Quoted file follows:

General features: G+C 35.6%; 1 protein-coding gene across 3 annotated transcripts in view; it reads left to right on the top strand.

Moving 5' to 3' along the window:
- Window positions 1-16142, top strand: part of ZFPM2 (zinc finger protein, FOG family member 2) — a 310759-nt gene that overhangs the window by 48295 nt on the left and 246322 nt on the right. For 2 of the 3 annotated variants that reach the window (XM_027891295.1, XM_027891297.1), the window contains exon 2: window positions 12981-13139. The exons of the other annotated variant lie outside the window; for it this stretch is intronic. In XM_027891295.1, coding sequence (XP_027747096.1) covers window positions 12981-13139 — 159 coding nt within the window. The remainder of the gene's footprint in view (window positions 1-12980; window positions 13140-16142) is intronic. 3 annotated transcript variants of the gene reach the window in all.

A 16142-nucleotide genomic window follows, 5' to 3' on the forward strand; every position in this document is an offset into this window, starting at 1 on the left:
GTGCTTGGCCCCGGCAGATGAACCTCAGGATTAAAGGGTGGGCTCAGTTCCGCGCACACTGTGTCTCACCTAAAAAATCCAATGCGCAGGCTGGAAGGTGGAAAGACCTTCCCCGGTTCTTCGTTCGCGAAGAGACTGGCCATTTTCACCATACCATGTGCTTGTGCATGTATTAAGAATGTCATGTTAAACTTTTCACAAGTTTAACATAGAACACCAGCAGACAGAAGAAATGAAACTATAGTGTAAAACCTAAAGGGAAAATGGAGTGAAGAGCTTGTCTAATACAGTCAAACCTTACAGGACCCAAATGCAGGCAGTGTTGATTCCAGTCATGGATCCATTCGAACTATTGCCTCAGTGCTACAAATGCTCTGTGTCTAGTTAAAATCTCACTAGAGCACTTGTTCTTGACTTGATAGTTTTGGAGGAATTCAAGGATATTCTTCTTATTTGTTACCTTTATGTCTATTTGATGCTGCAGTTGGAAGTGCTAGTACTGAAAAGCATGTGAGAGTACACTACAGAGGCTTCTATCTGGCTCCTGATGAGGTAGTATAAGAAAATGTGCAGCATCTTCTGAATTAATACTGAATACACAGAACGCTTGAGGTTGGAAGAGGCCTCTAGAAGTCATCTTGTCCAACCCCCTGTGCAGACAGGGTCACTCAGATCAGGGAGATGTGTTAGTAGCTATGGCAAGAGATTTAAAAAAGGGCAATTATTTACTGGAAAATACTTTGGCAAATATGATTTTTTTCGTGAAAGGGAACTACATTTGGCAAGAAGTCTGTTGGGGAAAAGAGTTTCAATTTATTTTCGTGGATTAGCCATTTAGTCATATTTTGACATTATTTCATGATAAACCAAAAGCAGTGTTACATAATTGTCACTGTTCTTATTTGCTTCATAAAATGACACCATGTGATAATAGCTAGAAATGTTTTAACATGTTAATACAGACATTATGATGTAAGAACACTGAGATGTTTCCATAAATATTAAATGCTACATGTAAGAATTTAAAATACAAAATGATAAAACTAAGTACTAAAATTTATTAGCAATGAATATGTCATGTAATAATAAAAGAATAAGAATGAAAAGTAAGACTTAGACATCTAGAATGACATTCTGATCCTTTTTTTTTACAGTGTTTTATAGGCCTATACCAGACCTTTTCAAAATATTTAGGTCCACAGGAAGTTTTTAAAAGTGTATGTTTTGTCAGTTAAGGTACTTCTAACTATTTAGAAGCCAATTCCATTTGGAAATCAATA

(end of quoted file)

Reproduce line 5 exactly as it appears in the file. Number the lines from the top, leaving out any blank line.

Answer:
GTGCTTGGCCCCGGCAGATGAACCTCAGGATTAAAGGGTGGGCTCAGTTCCGCGCACACTGTGTCTCACCTAAAAAATCCAATGCGCAGGCTGGAAGGTGGAAAGACCTTCCCCGGTTCTTCGTTCGCGAAGAGACTGGCCATTTTCACCATACCATGTGCTTGTGCATGTATTAAGAATGTCATGTTAAACTTTTCACAAGTTTAACATAGAACACCAGCAGACAGAAGAAATGAAACTATAGTGTAAAACCTAAAGGGAAAATGGAGTGAAGAGCTTGTCTAATACAGTCAAACCTTACAGGACCCAAATGCAGGCAGTGTTGATTCCAGTCATGGATCCATTCGAACTATTGCCTCAGTGCTACAAATGCTCTGTGTCTAGTTAAAATCTCACTAGAGCACTTGTTCTTGACTTGATAGTTTTGGAGGAATTCAAGGATATTCTTCTTATTTGTTACCTTTATGTCTATTTGATGCTGCAGTTGGAAGTGCTAGTACTGAAAAGCATGTGAGAGTACACTACAGAGGCTTCTATCTGGCTCCTGATGAGGTAGTATAAGAAAATGTGCAGCATCTTCTGAATTAATACTGAATACACAGAACGCTTGAGGTTGGAAGAGGCCTCTAGAAGTCATCTTGTCCAACCCCCTGTGCAGACAGGGTCACTCAGATCAGGGAGATGTGTTAGTAGCTATGGCAAGAGATTTAAAAAAGGGCAATTATTTACTGGAAAATACTTTGGCAAATATGATTTTTTTCGTGAAAGGGAACTACATTTGGCAAGAAGTCTGTTGGGGAAAAGAGTTTCAATTTATTTTCGTGGATTAGCCATTTAGTCATATTTTGACATTATTTCATGATAAACCAAAAGCAGTGTTACATAATTGTCACTGTTCTTATTTGCTTCATAAAATGACACCATGTGATAATAGCTAGAAATGTTTTAACATGTTAATACAGACATTATGATGTAAGAACACTGAGATGTTTCCATAAATATTAAATGCTACATGTAAGAATTTAAAATACAAAATGATAAAACTAAGTACTAAAATTTATTAGCAATGAATATGTCATGTAATAATAAAAGAATAAGAATGAAAAGTAAGACTTAGACATCTAGAATGACATTCTGATCCTTTTTTTTTACAGTGTTTTATAGGCCTATACCAGACCTTTTCAAAATATTTAGGTCCACAGGAAGTTTTTAAAAGTGTATGTTTTGTCAGTTAAGGTACTTCTAACTATTTAGAAGCCAATTCCATTTGGAAATCAATA